Thomas Shapley has a very informative column in today’s Seattle P-I, giving a brief history of our antiquated 60 percent super-majority requirement for voter approval of local school levies, and the politics behind stalled efforts to get a constitutional amendment eliminating it, through the Legislature. [What, you thought it was about the schools?]
Democrats lack the two-thirds majority needed to pass the bill through the Senate, and so far have been unwilling to accept an amendment that would allow simple-majority votes only when school measures are run in November general elections. Shapley suggests that the impasse may be due more to politics than policy.
Does the Democratic leadership really want to pass the legislation this session? It’s an issue that can cut both ways in some suburban swing districts, where broad support for schools tussles with deep opposition to tax increases. Which do Democrats judge more valuable — passing the measure, at a potential political price or retaining the political hammer of blaming Republicans for yet again blocking its passage?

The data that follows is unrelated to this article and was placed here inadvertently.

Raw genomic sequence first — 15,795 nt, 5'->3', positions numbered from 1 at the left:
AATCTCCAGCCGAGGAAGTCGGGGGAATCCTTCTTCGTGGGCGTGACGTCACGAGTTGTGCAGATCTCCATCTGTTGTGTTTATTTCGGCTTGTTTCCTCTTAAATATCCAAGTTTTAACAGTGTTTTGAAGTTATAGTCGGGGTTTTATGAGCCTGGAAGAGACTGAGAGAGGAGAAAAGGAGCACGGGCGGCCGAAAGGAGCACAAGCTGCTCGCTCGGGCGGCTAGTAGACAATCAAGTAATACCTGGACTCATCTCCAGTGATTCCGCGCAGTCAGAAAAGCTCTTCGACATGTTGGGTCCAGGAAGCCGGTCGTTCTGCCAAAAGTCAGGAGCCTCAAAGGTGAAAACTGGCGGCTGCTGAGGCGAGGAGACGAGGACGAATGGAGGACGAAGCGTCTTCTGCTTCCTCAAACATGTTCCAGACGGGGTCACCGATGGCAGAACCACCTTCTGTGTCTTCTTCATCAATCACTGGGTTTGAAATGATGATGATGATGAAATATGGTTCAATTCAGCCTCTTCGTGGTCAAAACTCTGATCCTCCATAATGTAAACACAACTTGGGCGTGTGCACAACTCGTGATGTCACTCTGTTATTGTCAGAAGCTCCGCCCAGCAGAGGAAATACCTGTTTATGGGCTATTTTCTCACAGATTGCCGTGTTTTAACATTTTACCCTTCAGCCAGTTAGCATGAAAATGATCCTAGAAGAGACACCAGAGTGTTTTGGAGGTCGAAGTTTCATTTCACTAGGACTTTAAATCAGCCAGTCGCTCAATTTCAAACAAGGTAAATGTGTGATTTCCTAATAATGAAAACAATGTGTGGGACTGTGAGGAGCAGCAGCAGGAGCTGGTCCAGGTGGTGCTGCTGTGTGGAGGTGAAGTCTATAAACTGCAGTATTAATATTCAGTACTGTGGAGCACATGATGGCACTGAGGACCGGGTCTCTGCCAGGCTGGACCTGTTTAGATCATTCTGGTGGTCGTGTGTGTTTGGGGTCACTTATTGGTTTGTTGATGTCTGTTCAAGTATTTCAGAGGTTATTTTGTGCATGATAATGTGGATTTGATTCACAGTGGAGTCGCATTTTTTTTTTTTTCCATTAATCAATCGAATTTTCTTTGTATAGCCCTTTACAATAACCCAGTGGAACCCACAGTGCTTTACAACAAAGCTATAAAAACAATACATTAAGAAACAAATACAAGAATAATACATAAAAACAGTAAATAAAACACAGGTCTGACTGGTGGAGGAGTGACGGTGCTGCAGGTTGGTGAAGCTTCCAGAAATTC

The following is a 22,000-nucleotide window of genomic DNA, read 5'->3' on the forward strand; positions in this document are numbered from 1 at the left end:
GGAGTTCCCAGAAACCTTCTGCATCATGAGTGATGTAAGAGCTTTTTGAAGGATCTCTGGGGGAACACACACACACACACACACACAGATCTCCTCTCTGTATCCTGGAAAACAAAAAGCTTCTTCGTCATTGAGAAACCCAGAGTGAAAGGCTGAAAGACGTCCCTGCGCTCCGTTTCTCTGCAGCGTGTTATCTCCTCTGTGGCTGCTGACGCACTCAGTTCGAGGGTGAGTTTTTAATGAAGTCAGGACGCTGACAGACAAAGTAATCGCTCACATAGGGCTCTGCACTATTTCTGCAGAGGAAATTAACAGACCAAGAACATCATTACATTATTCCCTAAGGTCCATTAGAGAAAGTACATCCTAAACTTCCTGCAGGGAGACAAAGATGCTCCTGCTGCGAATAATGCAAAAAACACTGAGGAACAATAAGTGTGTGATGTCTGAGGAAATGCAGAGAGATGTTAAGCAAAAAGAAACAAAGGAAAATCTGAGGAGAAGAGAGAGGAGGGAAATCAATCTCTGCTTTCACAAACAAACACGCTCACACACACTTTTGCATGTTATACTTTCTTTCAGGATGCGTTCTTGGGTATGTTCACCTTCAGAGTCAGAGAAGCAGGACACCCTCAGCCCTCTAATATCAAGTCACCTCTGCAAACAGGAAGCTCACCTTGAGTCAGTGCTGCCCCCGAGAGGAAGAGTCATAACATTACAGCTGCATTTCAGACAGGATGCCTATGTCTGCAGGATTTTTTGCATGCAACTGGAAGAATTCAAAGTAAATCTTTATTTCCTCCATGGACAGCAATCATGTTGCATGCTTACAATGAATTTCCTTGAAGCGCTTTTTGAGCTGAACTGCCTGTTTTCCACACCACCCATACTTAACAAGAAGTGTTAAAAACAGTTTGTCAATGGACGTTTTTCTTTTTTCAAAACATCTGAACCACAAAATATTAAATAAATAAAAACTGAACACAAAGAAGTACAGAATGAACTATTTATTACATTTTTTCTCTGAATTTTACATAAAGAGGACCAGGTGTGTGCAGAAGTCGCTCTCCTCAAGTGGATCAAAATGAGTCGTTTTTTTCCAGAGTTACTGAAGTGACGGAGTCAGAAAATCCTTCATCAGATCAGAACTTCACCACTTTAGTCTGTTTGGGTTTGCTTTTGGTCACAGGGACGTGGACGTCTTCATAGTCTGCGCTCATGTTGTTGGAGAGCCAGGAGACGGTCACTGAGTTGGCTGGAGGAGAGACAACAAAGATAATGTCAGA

Now contrary to what some of you may think, I’m no Democratic insider with a direct line to the party leadership, or wide-eyed radical, defiantly belting out The Internationale in the shower. So without having the opportunity to have those who know better convince me otherwise, the Hargrove amendment sounds like a compromise I can live with.
Apart from promoting the agenda of the knee-jerk anti-tax faction, there is really no good rationale for singling out school levies to be subject to an anti-majoritarian system. If the best the Democrats can get is the Hargrove compromise, than I say use the political hammer to nail this one home.
Education funding is too important to be dictated by 40 percent of the voters… or a game of legislative Stratego. This is one issue where legislators should be encouraged to let pragmatism trump politics.